The subject needed no more elaboration or justification.
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In answer to your prayer
sincere, the centre of
your circle here,
i stand ; and , without
taking thought,-
i know nothing. But i can

Full well your need-as
you be men
This: Re-Creation. With a
bow,
Then, your obedient

servant now.
One gift is all i find in me,
And that is faithful
memory
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Re: Is Morality Objective?

Postby Drusuz » Thu Jun 20, 2013 6:26 am

obe wrote:
Drusuz wrote:Read about 8 posts, and they all seems extremely vague, and they both seems glaringly ignorent about how moral are a very relative and subjective, which will greatly variate from country to country, from person to person, to implement deeper psychology such as sheeple and such.
What we seems as highly moral in 1 country may be grossly abominable in another. Such as stoning, honor killing, US and guns vs EU and sex.


Quality of debate is 2/10.






Drusuz: there is an argumentativeness here which may be missed. The rightness or wrongness of a moral code, agreed upon by as few as two people, may have no appearant bearing on the wider question of rightness or wrongness of such a code. Objective morality is only a statement of perceived facts, and not an evaluation of how those facts bear upon a morality. One can extend the moral code within a wider scope of moral evaluation, but that's optional.

For instance, once upon a time in the Wild west, horse thievery resulted in summary execution was practice routinely, without recourse to any form of due process of law. This was an example of an implicit agreement of so called objective morality.

The subject needed no more elaboration or justification.
No, i must highly disagree with you.

2 people are ample people if they actually knew what they talked about, which they seemingly don't. Sure they want to discuss the topic in a serious manner, but they both fall short of really defining it.
What you too miss, is the understanding of circumstances in your own anology.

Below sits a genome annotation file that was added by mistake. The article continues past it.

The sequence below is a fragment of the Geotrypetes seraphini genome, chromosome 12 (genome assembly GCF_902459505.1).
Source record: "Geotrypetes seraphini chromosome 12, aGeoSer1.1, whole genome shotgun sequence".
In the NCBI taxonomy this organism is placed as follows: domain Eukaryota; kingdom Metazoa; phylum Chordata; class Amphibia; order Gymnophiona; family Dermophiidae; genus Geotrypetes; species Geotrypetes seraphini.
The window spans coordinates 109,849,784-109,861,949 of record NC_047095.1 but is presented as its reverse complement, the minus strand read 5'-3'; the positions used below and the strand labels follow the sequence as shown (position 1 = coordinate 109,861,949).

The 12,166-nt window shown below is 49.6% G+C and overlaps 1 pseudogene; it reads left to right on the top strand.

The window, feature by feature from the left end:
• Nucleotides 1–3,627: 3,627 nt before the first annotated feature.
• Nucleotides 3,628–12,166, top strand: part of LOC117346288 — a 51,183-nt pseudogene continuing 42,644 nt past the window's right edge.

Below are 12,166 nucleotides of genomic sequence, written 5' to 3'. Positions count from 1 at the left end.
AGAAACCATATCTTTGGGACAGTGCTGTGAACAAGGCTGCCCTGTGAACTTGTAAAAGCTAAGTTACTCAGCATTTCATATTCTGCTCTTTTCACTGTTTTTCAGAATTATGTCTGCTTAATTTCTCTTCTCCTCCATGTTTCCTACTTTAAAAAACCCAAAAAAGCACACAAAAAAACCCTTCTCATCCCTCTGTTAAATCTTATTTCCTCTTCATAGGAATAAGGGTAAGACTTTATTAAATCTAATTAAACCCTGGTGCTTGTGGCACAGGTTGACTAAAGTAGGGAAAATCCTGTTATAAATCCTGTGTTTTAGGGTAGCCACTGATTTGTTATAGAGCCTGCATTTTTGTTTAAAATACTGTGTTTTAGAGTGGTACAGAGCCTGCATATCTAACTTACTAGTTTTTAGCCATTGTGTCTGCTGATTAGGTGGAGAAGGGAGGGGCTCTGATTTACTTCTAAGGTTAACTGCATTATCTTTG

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Re: Is Morality Objective?

Postby von Rivers » Thu Jun 20, 2013 3:47 pm

Drusuz wrote:Read about 8 posts, and they all seems extremely vague, and they both seems glaringly ignorent about how moral are a very relative and subjective, which will greatly variate from country to country, from person to person, to implement deeper psychology such as sheeple and such.
What we seems as highly moral in 1 country may be grossly abominable in another. Such as stoning, honor killing, US and guns vs EU and sex.


Drusuz,

Apparently you have not studied the topic as I have, and are not as knowledgable about the topic as I am. Have you come here for cozy chatter? I have not come here for your cozy chatter. I am a philosophical genius. Please read through my posts and focus your attention, so that you may learn, and not remain in ignorance.
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Re: Is Morality Objective?

Postby Drusuz » Thu Jun 20, 2013 4:04 pm

von Rivers wrote:
Drusuz wrote:Read about 8 posts, and they all seems extremely vague, and they both seems glaringly ignorent about how moral are a very relative and subjective, which will greatly variate from country to country, from person to person, to implement deeper psychology such as sheeple and such.
What we seems as highly moral in 1 country may be grossly abominable in another. Such as stoning, honor killing, US and guns vs EU and sex.

Apparently you have not studied the topic as I have, and are not as knowledgable about the topic as I am. Have you come here for cozy chatter? I have not come here for your cozy chatter. I am a philosophical genius. Please read through my posts and focus your attention, so that you may learn, and not remain in ignorance.
Thanks mr huge mass of flowing water, for the slap in the face and motivation to do better in this thread.

If you are a genious, then what am i? Super philosophical genious?
My critique of the Academy was way better, much sharper and to the point. You have yet to surpass me in philosophy.
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Re: Is Morality Objective?

Postby von Rivers » Thu Jun 20, 2013 4:20 pm

Drusuz wrote:Thanks mr huge mass of flowing water, for the slap in the face and motivation to do better in this thread.

If you are a genious, then what am i? Super philosophical genious?
My critique of the Academy was way better, much sharper and to the point. You have yet to surpass me in philosophy.


You are welcome. I am a river to those who help themselves, so please, draw from my superior wisdom on display in my debate, for your own benefit.